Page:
Symbolism was a profoundly felt and widespread cultural phenomenon which started in the mid nineteenth century and came to dominate the arts in Europe c.1885-1910. Symbolism was geographically widespread across Europe, though it was dominant in France and centred on Paris, and it was also inter-disciplinary –Symbolist culture embraced literature, poetry and music as well as the visual arts.
Symbolist painting positioned itself against the realism and naturalism of Impressionism. Many of the avant-garde Post Impressionist artist groups - particularly the Nabis and the Pont-Aven School and even the Neo-Impressionists - were caught up with ideas and beliefs that can be broadly described as Symbolist. Symbolism even included artists who remained within the official art establishment. Scandinavian art of the same period too shared many Symbolist ideas.
There had been strong Symbolist currents in English art from the mid nineteenth century, especially in the work of the Pre-Raphaelites. In France, Gustave Moreau, Puvis de Chavannes, Eugene Carriere and the young Odilon Redon were also working in this vein in the mid-1850s and 60s – but it was not until the late 1880s that such artists gained considerable recognition, and even ‘cult’ status where they were celebrated for their originality by the younger Post Impressionist generation. For example, Moreau became an inspirational teacher and mentor for many future seminal artists including Henri Matisse.
Symbolism was first identified as a literary movement by the critic Jean Moréas in 1886 and as a visual arts movement by the young Symbolist poet Albert Aurier in his 1891 article on Paul Gauguin. In this important article, Aurier proclaimed the defining criteria for true art and explained that it must be "Symbolist, because it expresses the Idea through forms". Symbolist painting was concerned to convey spiritual truths (the "Idea") through painted forms (which thereby acted as symbols). Aurier also proclaimed that Symbolist painting must be created in such a way that it could be "generally understood".
This definition works for many of the different cultural manifestations of Symbolism which shared much common ground in an interest in the metaphysical and the spiritual. Many Symbolist painters concentrated on investing a significance in the objects they depicted which went beyond what they literally represented. Similarly they also concentrated on suggesting and evoking mood and atmosphere rather than providing a factual description of a particular object. Coinciding with the development of Freudian psychotherapy, there was also an interest in exploring the realm of dreams and the workings of the human subconscious.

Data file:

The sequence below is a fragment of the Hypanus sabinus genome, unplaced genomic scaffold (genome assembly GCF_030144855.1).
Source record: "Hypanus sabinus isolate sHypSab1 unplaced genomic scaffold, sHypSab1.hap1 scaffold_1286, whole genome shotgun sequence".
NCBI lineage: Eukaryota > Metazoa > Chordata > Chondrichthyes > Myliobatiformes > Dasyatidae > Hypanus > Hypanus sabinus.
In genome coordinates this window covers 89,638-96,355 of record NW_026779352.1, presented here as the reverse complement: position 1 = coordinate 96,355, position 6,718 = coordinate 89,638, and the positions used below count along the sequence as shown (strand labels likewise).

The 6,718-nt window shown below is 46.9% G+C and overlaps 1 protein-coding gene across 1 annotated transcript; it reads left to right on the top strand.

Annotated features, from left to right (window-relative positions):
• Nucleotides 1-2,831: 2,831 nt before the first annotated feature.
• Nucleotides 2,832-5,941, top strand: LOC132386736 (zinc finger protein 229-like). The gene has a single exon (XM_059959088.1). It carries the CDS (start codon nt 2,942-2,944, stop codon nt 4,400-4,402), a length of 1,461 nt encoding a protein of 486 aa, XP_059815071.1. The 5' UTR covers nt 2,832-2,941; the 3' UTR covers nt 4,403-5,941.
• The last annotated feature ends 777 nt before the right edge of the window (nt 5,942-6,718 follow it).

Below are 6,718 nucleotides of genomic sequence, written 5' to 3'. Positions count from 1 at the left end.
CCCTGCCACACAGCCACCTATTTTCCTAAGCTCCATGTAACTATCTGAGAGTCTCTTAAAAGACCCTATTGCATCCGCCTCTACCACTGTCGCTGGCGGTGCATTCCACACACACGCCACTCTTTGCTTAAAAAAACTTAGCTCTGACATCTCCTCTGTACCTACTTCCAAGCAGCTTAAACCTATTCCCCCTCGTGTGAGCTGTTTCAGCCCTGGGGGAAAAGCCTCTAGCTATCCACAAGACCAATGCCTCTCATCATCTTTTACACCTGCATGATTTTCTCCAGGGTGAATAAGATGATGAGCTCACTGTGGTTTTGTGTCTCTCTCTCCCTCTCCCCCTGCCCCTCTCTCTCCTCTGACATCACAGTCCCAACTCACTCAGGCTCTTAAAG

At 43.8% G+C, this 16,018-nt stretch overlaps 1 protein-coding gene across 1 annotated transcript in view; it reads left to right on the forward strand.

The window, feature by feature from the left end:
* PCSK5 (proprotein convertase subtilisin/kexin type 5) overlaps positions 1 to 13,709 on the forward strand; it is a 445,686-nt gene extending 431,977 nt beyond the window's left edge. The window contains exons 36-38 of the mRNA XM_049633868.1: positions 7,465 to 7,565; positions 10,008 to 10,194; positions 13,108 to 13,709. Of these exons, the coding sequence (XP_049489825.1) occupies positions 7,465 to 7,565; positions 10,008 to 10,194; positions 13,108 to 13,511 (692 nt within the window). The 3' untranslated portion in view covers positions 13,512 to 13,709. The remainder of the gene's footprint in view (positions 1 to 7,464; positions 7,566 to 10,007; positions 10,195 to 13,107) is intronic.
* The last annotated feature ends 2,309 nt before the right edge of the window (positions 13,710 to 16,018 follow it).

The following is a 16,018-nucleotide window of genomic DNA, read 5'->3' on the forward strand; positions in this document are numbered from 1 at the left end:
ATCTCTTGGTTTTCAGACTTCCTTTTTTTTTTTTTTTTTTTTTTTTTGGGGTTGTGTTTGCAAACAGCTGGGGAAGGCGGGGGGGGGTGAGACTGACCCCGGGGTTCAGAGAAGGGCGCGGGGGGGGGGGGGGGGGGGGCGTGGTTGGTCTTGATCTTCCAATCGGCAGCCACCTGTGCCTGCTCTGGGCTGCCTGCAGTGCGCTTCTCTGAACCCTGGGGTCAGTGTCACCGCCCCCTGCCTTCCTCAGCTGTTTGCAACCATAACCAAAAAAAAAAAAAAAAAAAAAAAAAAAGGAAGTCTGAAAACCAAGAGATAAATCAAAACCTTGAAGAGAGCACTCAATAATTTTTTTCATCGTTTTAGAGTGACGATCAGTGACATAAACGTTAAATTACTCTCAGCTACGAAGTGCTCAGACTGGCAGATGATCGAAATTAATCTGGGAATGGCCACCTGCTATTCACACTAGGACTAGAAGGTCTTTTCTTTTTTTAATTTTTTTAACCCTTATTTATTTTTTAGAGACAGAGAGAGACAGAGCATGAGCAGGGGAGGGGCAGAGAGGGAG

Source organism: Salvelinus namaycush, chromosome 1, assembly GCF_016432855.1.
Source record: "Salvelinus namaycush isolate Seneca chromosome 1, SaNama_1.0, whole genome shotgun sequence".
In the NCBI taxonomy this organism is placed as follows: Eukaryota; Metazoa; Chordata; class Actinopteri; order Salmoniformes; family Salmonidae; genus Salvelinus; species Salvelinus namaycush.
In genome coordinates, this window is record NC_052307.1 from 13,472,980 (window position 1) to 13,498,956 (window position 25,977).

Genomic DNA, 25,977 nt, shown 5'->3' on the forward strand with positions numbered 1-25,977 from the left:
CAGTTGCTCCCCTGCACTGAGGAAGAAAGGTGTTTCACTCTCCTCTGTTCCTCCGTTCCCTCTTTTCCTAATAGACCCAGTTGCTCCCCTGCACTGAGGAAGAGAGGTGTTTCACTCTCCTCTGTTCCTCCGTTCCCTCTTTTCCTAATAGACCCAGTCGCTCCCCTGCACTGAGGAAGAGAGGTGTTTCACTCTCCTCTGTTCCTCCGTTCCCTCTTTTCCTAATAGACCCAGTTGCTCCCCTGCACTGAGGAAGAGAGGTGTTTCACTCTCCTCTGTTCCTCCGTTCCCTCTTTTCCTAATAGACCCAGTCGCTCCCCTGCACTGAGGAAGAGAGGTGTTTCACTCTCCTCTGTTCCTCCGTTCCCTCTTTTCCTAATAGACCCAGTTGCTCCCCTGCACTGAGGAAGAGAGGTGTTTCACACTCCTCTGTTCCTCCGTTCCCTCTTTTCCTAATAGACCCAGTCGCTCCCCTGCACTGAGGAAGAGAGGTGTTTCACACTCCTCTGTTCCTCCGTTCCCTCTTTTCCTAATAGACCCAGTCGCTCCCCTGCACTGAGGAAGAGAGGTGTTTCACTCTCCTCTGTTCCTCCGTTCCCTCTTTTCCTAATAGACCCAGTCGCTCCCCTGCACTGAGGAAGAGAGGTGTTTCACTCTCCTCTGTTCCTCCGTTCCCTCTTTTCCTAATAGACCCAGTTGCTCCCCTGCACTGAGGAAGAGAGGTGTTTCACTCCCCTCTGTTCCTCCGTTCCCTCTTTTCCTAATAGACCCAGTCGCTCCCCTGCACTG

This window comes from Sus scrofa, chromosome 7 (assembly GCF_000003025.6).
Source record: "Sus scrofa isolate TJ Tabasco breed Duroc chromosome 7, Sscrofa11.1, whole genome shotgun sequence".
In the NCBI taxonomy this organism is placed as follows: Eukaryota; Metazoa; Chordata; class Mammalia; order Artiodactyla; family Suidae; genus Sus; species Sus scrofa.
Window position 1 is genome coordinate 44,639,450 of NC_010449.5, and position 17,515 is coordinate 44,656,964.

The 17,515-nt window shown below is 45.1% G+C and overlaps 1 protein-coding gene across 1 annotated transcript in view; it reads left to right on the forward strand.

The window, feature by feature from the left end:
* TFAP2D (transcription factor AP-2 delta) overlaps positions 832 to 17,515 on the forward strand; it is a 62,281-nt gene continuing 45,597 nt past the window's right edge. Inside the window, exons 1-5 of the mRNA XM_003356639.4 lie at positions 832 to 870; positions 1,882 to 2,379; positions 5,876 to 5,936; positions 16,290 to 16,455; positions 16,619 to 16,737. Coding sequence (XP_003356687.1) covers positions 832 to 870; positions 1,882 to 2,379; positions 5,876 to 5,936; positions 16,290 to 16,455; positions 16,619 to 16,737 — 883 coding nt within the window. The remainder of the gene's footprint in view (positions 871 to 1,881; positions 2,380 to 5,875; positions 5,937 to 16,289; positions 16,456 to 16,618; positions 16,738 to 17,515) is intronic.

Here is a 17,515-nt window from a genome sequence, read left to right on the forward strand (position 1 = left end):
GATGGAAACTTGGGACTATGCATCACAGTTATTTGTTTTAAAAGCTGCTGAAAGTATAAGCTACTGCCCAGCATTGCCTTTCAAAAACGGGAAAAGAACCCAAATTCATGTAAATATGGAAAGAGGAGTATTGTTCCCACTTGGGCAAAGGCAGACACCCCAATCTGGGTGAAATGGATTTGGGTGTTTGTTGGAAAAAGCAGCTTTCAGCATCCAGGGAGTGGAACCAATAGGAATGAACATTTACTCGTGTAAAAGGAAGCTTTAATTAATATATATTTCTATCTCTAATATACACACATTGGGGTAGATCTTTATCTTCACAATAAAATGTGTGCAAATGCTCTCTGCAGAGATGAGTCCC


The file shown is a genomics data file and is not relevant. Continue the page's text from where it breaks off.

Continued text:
Gauguin himself was a leader in defining Symbolist ideas from the mid 1880s. He inspired his followers to use intuition and to listen to their emotional responses to the natural forms they studied, as sources of inspiration in their painting. His first paintings to show these ideas came in 1888 when he was working with Emile Bernard at Pont-Aven. These ideas and achievements subsequently became the foundation of Synthetism.
These discoveries inspired many young artists of the Post Impressionist era: Paul Serusier, who was working in Pont-Aven with Gauguin at this time, excitedly carried the message to the Nabis. The artists Henri Le Sidaner and Henri Martin – whose exhibitions together with Ernst Laurent as the Societe Nouvelle – were important in fusing an interest in effects of luminosity and Neo-Impressionist techniques with their Symbolist concerns. The concerns of avant-garde Symbolism can also be seen to provide the foundation for Expressionist art and in focussing on the expressive potential of pure form, colour and line too, Symbolism can even be seen to have provided roots for the abstraction of Vassily Kandinsky, Piet Mondrian or Frantisek Kupka for example.
There was also much Symbolist painting that was also characterised as such through taking its subjects from religious and mythological sources. Art exhibited at the Salon de la Rose + Croix was Symbolist more in this sense as it was selected for its choice of subjects from Catholic themes and legend. Nevertheless, avant-garde artists associated with the Salon included Edmond Aman-Jean , Ferdinand Knophf and Emile Bernard.